DOBBS: To the credit of the president, he fired the communications director responsible for that. It does leave open the issue as to why there has not been some accountability for the Obama official who was on the conference call. This leaves open the Oprah Winfrey video distributed to thousands of schools. It leaves open the story of stuff, which is still being sent to thousands of schools and has been viewed by millions. What are we to do and parents to do who would be concerned about this, or do you believe this is something unworthy of both public attention and parental involvement?

FOULK: I think it's worthy of both and that's the point. I think that parents, if they're doing their job as parents, are active with their school boards and they're addressing these issues and raising complaints an electing officials who are like-minds to run the schools. I think it is very appropriate that parents be involved and express their concern or support for whatever happens.

DOBBS: Last word.

LEO: Now that we have a lot of publicity about this, we'll watch it again. If it keeps going on, then we'll know there's a concerted effort.

DOBBS: Thank you very much. Appreciate it.

Up next, China's military might is on parade. What the United States may learn from China's 60th anniversary celebration as a communist nation.


Communist China putting on a massive display of military strength for its 60th anniversary of communist rule and the founding of the People's Republic of China. U.S. military analysts are watching closely as China unveils its newest technology and military weaponry. They're issuing, as well, warnings about China's military push. Kitty Pilgrim with our report.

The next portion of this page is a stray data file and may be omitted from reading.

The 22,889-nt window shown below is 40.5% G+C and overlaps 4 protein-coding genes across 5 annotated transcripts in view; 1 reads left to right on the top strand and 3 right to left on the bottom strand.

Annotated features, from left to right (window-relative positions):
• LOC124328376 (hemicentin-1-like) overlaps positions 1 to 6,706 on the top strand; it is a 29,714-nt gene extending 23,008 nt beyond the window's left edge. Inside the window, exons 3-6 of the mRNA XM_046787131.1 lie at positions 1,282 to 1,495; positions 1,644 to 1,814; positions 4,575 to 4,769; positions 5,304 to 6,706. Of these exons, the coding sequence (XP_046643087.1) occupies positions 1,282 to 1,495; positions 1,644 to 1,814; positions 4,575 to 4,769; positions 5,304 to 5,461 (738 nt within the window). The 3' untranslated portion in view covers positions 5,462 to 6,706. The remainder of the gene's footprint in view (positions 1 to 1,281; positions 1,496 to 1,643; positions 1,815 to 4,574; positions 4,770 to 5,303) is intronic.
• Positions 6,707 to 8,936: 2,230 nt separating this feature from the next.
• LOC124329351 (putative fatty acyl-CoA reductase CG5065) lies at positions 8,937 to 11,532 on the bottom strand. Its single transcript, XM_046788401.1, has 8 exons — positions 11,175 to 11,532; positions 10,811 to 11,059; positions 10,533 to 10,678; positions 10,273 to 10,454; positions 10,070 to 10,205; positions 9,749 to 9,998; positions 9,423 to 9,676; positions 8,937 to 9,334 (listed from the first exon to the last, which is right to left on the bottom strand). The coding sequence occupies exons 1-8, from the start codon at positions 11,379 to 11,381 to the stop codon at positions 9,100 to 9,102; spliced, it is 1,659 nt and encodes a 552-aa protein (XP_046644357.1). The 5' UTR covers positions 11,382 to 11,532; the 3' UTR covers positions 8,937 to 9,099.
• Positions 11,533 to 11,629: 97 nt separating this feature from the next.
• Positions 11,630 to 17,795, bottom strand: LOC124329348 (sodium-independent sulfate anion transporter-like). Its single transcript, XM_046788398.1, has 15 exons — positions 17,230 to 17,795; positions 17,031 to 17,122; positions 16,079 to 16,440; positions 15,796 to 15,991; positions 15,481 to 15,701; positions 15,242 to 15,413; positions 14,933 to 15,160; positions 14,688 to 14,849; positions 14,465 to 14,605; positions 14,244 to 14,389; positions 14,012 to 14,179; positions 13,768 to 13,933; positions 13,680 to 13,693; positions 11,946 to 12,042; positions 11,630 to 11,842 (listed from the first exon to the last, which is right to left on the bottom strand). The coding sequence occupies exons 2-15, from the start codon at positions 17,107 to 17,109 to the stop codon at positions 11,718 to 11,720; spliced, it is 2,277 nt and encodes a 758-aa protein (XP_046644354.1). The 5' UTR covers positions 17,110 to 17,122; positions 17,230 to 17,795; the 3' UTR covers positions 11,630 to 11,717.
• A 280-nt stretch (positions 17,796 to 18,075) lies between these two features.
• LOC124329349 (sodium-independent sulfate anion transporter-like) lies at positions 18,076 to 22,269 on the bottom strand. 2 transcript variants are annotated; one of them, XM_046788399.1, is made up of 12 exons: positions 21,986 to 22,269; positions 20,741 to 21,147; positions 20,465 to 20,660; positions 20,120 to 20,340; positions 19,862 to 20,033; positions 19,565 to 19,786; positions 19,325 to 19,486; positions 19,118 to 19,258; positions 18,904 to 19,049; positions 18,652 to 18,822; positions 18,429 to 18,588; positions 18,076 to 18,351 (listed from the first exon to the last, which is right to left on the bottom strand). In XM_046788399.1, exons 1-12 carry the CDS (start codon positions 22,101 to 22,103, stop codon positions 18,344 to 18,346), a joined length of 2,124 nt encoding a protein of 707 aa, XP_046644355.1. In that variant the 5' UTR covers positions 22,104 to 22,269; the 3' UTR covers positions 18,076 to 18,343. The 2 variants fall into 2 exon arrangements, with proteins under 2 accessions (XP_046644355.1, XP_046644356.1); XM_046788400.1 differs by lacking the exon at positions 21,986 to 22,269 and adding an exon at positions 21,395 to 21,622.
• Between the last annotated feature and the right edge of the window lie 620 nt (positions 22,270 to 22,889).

KITTY PILGRIM, CNN CORRESPONDENT: In Beijing, the parade area has been cordoned off for days. With well over two million members, China has the world's largest standing army. Chinese officials announce they will showcase 52 types of new weapon systems. And most will be made in China. Military experts like Aaron Friedberg of Princeton University's Woodrow Wilson School says the United States will be on the lookout for new technology that could challenge American forces, particularly aircraft carriers in the region.

PROF. AARON FRIEDBERG, PRINCETON UNIVERSITY: One of the things that military experts will be watching at this parade is whether the Chinese include in their display a new missile called the DF-21 which has been developed in part to be able to be fired from land and then strike U.S. aircraft carriers hundreds of miles off China's coast.

PILGRIM: China military analyst Rick Fisher of the International Assessment and Strategy Center, a non-profit, non-partisan think tank agrees.

RICK FISHER, INTL. ASSESSMENT & STRATEGY CTR.: China is specifically targeting American military weaknesses in Asia. Aircraft carriers cannot defend themselves against ballistic missiles. And China is manufacturing a version of the DF-21 designed to intercept large ships like aircraft carriers.

PILGRIM: China has been pouring money into defense, an estimated $140 billion a year, up 15% over last year. U.S. Defense Secretary Gates brought up the dangers of China's new defense spending in a recent speech to the Air Force Association.